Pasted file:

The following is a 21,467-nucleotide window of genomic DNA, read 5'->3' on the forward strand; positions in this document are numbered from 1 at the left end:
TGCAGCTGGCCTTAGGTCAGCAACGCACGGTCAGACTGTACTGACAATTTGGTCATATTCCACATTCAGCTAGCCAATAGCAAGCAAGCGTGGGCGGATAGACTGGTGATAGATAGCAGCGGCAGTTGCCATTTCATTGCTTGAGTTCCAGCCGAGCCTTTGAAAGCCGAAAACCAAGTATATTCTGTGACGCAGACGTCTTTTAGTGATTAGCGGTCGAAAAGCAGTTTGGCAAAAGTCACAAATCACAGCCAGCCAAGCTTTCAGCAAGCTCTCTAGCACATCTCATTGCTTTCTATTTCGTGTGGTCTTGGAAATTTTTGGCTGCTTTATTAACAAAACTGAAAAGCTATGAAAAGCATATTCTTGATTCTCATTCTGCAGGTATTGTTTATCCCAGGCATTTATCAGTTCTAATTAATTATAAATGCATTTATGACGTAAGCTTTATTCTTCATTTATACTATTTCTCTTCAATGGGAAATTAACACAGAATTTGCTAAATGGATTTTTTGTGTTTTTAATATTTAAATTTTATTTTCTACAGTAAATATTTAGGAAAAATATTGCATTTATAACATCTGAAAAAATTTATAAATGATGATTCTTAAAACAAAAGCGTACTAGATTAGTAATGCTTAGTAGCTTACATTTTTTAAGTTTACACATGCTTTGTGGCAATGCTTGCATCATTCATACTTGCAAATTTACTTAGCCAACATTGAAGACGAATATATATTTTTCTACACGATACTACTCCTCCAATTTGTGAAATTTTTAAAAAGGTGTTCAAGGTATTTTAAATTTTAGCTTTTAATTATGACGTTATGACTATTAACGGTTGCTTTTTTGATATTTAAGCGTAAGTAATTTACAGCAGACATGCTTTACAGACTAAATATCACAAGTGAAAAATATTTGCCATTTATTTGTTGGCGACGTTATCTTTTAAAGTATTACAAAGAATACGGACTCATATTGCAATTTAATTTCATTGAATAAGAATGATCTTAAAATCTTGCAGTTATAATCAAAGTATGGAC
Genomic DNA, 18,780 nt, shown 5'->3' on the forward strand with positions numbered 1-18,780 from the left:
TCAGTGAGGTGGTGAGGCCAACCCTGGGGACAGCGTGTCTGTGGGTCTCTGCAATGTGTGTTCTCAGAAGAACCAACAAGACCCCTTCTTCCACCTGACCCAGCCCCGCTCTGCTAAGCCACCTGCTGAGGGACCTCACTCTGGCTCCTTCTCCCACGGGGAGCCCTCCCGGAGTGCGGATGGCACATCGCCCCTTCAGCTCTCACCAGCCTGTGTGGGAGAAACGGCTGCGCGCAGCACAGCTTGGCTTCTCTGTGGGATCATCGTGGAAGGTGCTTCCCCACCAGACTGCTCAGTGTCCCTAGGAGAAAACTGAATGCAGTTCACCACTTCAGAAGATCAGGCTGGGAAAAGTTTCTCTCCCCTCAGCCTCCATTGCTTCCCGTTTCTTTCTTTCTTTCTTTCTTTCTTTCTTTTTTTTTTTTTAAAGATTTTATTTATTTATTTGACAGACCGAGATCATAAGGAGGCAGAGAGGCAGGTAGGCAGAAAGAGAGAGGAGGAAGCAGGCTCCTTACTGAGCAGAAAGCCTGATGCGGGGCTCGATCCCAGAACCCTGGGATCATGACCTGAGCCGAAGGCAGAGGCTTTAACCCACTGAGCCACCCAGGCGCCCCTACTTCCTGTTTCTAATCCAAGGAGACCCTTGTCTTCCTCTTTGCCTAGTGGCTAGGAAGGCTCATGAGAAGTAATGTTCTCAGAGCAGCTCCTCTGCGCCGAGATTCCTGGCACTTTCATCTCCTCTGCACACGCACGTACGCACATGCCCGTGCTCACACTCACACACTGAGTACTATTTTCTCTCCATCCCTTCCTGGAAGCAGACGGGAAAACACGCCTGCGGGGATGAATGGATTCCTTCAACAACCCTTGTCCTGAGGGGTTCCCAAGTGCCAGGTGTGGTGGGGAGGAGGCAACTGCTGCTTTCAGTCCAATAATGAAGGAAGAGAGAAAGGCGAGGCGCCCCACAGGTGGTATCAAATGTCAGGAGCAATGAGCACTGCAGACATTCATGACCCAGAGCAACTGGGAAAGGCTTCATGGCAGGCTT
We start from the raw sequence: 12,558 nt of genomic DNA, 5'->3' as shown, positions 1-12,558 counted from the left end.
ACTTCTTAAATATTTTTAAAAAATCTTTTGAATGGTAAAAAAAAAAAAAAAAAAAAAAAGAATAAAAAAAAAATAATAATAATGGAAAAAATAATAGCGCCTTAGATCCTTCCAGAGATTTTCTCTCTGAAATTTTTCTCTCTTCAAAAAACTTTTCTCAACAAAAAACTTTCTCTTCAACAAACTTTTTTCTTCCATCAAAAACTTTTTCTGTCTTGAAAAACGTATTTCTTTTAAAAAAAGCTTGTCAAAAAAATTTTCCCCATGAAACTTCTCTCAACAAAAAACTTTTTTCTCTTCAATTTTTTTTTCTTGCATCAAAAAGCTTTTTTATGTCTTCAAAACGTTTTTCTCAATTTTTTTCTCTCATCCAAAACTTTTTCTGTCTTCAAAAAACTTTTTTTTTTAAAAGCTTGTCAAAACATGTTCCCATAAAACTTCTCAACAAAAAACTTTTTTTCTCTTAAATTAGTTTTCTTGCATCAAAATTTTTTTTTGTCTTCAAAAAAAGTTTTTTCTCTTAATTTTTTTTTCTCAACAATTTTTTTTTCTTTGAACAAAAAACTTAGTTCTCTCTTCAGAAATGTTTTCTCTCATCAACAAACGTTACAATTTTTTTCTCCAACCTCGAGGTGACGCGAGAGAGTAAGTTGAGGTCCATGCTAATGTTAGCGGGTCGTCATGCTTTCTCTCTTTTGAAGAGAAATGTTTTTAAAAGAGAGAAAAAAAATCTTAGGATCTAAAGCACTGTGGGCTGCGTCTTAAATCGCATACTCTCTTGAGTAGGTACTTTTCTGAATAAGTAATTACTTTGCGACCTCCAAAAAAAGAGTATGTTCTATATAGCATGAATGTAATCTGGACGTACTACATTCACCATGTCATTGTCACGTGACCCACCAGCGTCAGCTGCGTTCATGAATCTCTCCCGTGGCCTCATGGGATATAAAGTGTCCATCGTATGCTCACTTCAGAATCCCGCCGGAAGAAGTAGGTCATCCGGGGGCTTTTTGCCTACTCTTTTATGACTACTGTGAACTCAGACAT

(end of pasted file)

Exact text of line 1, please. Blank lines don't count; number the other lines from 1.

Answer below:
The following is a 21,467-nucleotide window of genomic DNA, read 5'->3' on the forward strand; positions in this document are numbered from 1 at the left end: